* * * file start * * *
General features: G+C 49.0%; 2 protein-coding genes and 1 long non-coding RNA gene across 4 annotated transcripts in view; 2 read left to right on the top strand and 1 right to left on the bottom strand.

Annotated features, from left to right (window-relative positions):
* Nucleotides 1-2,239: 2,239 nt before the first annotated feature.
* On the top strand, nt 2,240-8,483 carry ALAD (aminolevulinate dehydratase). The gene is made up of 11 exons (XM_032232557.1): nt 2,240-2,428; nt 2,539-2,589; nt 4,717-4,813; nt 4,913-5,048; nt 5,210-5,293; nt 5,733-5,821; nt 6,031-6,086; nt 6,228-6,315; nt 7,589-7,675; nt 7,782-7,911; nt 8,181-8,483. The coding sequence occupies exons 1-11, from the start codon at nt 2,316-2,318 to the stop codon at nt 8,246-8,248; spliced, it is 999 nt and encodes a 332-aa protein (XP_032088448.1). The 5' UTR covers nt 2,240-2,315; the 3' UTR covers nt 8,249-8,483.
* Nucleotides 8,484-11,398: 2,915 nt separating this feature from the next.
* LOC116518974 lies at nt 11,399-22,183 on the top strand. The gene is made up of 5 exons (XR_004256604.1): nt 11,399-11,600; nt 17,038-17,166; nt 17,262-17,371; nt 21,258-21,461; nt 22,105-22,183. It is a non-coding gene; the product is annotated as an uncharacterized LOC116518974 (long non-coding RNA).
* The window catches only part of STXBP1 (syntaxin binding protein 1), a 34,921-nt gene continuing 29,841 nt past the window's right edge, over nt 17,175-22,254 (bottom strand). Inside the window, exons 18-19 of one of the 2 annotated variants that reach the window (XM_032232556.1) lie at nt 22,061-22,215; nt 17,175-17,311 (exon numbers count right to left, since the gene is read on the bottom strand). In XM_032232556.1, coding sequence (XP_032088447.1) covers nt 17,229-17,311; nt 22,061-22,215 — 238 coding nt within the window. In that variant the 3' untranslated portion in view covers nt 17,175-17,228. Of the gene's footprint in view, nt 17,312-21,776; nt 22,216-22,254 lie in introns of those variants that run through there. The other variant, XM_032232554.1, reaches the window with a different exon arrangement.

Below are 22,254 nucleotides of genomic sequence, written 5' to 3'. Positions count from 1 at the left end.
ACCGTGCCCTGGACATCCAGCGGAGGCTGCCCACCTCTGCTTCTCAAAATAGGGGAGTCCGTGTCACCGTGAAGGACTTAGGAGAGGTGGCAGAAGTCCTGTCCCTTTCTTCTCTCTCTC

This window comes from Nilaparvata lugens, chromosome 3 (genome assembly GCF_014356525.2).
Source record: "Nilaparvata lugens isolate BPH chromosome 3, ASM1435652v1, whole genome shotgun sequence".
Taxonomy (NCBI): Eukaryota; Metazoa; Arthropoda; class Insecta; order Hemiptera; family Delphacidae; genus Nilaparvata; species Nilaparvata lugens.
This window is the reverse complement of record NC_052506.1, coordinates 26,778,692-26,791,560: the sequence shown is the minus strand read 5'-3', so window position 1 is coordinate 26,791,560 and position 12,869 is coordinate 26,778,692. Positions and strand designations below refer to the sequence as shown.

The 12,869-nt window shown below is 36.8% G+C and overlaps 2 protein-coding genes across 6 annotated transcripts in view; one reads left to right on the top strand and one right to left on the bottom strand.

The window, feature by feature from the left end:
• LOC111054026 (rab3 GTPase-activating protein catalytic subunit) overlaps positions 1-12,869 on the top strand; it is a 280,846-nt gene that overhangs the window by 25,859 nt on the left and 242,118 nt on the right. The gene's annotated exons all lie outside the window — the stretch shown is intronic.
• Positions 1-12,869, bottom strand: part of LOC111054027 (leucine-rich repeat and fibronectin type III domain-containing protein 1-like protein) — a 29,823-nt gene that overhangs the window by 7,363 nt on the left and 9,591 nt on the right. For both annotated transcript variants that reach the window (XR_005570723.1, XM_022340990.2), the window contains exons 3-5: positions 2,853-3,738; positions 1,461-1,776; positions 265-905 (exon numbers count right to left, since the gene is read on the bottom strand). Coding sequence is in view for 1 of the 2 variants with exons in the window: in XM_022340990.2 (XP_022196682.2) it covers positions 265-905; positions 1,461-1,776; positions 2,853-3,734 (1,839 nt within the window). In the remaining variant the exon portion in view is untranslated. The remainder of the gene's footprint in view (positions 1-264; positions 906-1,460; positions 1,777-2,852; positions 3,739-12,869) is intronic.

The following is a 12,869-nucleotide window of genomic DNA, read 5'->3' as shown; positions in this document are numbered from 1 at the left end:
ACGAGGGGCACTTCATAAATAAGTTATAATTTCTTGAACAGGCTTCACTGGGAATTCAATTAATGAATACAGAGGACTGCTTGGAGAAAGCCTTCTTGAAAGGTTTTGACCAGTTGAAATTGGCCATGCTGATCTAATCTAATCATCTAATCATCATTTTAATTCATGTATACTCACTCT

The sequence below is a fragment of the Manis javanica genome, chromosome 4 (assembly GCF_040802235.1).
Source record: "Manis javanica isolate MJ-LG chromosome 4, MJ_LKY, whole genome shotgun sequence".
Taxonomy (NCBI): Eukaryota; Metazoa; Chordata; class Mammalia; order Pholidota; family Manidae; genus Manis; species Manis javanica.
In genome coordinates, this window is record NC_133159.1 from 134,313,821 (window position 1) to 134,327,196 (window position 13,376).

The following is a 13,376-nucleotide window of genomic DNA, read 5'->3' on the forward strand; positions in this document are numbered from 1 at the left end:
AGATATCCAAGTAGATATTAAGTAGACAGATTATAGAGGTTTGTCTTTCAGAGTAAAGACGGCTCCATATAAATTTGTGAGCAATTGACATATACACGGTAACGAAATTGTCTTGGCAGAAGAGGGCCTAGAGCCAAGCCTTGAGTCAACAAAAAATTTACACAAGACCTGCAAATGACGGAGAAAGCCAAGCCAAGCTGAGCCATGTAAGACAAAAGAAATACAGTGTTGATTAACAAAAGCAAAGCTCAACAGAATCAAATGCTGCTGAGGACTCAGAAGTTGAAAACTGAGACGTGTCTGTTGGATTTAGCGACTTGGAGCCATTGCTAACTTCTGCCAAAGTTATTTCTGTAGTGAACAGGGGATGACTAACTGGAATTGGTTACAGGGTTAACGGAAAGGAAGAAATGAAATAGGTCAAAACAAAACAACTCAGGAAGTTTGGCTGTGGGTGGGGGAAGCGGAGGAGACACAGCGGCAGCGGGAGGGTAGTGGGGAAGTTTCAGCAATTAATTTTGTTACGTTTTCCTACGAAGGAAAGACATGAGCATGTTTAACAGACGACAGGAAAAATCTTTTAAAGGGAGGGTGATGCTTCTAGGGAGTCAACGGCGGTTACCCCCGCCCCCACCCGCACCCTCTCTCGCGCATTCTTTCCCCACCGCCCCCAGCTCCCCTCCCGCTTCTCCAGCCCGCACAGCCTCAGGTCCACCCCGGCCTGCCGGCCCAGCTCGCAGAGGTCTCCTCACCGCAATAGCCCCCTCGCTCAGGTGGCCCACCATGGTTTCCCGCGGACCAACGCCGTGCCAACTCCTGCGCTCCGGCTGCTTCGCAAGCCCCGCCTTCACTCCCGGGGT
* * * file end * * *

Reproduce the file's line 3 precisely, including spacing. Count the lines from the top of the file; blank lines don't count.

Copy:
* Nucleotides 1-2,239: 2,239 nt before the first annotated feature.